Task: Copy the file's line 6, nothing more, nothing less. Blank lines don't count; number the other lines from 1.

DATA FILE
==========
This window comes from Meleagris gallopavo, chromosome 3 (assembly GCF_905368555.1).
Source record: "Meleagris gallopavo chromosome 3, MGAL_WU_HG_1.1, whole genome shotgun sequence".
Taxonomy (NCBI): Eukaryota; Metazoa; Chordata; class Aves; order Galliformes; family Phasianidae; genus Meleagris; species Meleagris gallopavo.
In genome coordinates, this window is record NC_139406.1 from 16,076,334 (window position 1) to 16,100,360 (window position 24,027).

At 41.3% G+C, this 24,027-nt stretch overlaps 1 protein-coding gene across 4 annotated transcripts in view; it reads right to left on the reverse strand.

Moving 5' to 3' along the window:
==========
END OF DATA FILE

Moving 5' to 3' along the window: